Change in the College Office

After five successful years in the role of Dean of College Counseling, Rosita Fernandez-Rojo has announced that she will retire at the end of this academic year. Rosita arrived at Dwight-Englewood in the fall of 2014 following an assessment that we did about the needs and wishes of the College Counseling Office. At the time we had only three counselors, and as the program and Upper School were growing, we needed a fourth counselor, and a leader for the program. After a nation-wide search we hired Rosita, who came with significant experience at two very strong independent schools and as a college administrator and admissions officer. She began a path forward for the office that has seen important growth and development, both within the School and in our relations with colleges. She has streamlined processes and improved systems; she has helped all of us better understand the college process and work together for the success of students.

It was only after long soul-searching that Rosita has decided to retire. There is never a good time for this type of change, which she pointed out as we discussed the bittersweet nature of her decision. In the days since she alerted us, we have been looking at our options for moving forwards, understanding the importance of this position in the life of the School. We don’t usually write home about personnel changes, but in this case I want to reassure us all that we will have a smooth transition to a new dean. In anticipation of this possibility, we have been quietly reviewing resumes over spring break and we are officially opening a search process today for a new dean. We are able take this step because the pool that we are finding is very rich with experience, quality, energy, and enthusiasm for the position and for being at Dwight-Englewood.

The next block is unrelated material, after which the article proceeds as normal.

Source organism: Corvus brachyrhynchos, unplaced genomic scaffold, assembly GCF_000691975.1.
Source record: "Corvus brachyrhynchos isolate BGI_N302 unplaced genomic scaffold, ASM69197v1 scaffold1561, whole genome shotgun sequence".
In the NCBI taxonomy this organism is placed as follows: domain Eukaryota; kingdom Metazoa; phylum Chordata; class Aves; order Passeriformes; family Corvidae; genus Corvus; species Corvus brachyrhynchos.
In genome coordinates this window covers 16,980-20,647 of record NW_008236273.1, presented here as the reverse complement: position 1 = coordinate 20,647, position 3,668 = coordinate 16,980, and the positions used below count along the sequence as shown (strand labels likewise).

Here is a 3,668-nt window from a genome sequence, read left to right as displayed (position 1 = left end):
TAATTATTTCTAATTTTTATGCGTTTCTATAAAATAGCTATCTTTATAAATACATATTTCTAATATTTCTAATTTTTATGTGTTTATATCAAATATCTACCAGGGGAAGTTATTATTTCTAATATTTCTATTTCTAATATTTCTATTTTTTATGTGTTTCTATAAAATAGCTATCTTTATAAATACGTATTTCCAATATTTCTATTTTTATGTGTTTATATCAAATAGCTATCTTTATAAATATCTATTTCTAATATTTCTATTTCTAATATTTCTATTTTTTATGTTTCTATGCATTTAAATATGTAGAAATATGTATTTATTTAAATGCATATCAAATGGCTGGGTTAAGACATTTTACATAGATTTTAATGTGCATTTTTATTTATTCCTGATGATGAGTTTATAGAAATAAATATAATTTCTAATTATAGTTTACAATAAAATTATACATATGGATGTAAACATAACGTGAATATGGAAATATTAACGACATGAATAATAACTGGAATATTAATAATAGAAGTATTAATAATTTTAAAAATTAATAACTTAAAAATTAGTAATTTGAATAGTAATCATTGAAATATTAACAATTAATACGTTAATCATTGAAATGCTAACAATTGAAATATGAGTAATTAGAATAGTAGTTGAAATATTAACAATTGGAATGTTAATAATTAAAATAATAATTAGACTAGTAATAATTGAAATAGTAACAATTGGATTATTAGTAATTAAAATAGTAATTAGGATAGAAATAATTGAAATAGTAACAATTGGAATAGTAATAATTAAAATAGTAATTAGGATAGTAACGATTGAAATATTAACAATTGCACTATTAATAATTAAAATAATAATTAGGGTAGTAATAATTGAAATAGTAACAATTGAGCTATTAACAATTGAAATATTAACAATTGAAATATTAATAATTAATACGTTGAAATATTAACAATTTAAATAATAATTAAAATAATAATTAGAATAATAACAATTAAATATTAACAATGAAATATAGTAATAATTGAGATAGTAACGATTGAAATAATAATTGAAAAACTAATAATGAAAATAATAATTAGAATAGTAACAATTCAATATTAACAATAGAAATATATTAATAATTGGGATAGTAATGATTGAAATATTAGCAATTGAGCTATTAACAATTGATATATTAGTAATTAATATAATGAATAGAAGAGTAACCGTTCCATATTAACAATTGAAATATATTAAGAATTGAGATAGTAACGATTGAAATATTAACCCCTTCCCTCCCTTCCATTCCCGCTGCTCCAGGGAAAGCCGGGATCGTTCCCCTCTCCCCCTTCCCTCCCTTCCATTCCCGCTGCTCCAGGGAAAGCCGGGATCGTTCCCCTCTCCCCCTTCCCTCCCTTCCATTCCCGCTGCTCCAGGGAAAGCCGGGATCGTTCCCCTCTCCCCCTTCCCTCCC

In the next few weeks we will be reviewing and researching, and ultimately bringing candidates to campus for full-day interviews. We will be sure that a full range of people from within the School have opportunity to meet each candidate and provide feedback. It will be sad to see Rosita leave and we wish her the very best in her next chapter, and at the same time it will be very exciting for us to begin our next chapter in the college counseling program, which remains anchored by our three directors. Rosita will of course be crucial in the transition to a new dean, and she has been clear that she will be available for whatever help we need. Certainly she will very carefully transition those juniors with whom she has been working this spring to the new dean. As she has written to that group, she will feel especially sad to leave them in the middle of the process, but she feels totally confident that she will leave them in great shape and ready for the fall.

For present junior families this may feel the most disruptive and it’s natural for there to be some concern over the change, and it’s important to say right now is that the college counseling program is in great shape, ready and able to embrace and thrive from this change. This transition will neither impede nor slow down the work that is so invaluable and critical in supporting students into and through the college application process.

Please feel free to contact me if you have questions or concerns. We will keep in touch as we move forwards, and look forward to the future.

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